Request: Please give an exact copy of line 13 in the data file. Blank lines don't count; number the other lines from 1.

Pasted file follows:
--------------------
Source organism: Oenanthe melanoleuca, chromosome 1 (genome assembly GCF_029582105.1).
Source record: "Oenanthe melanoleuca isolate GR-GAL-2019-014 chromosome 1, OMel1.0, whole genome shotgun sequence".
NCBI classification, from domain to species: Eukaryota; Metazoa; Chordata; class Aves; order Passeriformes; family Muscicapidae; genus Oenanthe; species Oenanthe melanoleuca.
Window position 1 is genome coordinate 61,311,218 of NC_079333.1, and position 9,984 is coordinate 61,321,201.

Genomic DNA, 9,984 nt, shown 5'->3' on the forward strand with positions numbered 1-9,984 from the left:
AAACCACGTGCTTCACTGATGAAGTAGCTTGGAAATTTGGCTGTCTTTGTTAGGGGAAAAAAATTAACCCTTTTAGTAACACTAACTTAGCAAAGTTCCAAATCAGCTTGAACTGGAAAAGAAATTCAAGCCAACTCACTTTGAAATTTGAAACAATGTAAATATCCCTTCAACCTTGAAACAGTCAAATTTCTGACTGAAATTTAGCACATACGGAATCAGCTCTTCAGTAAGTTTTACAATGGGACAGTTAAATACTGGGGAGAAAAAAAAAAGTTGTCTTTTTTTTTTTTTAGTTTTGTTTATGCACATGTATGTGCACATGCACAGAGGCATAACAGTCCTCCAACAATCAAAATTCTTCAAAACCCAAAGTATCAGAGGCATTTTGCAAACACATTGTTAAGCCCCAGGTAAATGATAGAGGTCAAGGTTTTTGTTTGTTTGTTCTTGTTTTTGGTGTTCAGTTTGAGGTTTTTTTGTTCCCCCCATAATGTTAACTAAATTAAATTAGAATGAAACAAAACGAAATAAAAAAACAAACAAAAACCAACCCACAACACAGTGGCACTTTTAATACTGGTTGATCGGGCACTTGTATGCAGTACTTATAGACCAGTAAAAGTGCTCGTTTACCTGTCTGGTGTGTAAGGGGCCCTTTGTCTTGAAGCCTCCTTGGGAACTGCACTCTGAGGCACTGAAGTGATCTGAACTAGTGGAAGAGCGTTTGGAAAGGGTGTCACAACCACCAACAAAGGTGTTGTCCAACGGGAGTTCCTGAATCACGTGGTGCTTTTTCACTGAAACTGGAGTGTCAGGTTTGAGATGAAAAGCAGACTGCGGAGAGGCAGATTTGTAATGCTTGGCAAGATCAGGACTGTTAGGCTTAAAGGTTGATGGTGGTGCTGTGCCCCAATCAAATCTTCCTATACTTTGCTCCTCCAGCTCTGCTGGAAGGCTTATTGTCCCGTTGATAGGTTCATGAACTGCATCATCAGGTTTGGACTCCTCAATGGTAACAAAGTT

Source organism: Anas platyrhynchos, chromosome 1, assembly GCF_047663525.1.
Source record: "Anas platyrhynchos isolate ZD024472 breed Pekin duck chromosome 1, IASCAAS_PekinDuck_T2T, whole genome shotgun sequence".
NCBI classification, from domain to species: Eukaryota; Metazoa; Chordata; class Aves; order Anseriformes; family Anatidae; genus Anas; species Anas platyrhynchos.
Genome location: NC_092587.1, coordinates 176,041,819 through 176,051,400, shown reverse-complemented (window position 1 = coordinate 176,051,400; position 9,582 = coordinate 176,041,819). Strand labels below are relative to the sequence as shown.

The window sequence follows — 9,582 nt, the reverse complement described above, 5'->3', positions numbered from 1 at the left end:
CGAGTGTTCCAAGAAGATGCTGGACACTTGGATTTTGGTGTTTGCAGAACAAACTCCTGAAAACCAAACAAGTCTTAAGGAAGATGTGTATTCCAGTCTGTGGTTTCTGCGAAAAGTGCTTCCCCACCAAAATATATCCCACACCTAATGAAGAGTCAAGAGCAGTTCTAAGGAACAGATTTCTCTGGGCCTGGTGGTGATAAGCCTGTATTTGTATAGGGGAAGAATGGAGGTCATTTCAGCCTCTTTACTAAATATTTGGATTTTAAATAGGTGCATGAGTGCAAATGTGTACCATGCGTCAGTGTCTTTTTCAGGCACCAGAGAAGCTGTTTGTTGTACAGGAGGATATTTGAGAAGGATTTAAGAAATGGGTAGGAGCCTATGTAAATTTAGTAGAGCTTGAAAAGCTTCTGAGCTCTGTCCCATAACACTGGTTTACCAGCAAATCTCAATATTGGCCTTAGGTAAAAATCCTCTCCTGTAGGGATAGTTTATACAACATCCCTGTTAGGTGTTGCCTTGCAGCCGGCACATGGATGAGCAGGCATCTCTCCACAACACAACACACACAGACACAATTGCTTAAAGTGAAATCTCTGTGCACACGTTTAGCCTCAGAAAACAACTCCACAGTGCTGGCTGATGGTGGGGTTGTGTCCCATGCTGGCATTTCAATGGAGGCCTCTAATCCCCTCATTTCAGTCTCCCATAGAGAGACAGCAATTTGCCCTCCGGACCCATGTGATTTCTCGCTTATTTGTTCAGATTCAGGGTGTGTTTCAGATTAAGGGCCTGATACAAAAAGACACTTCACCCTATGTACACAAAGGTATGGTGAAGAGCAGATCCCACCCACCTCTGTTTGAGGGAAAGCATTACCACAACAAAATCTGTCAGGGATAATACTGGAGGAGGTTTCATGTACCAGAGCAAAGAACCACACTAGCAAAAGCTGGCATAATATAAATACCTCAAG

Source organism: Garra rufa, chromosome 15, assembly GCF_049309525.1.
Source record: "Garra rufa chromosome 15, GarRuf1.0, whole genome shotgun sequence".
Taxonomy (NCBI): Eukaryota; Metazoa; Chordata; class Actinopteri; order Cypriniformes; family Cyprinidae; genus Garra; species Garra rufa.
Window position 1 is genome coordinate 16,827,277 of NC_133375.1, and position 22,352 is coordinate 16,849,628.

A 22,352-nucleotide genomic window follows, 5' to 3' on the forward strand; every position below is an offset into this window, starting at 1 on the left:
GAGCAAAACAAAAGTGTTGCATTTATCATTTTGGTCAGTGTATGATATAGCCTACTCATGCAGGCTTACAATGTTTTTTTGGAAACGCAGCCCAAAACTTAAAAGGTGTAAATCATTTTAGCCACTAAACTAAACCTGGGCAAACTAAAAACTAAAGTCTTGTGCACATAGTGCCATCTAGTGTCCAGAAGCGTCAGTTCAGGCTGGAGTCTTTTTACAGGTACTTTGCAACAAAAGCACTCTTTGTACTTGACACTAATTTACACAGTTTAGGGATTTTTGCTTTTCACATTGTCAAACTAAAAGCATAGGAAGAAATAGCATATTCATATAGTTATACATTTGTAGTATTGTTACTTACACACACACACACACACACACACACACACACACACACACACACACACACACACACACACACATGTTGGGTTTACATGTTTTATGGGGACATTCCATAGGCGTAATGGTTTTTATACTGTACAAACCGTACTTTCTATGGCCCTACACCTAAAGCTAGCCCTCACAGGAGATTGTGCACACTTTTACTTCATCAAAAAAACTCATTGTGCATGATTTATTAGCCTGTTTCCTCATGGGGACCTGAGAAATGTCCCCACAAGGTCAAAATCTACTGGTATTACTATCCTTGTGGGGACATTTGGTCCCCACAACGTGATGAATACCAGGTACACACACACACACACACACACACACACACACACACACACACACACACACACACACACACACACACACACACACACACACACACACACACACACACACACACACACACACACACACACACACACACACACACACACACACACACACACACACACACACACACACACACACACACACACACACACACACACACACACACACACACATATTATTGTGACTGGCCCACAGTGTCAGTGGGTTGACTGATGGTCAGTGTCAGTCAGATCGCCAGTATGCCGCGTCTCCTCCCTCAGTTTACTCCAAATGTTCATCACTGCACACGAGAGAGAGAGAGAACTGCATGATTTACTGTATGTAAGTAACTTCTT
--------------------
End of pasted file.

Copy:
Source organism: Garra rufa, chromosome 15, assembly GCF_049309525.1.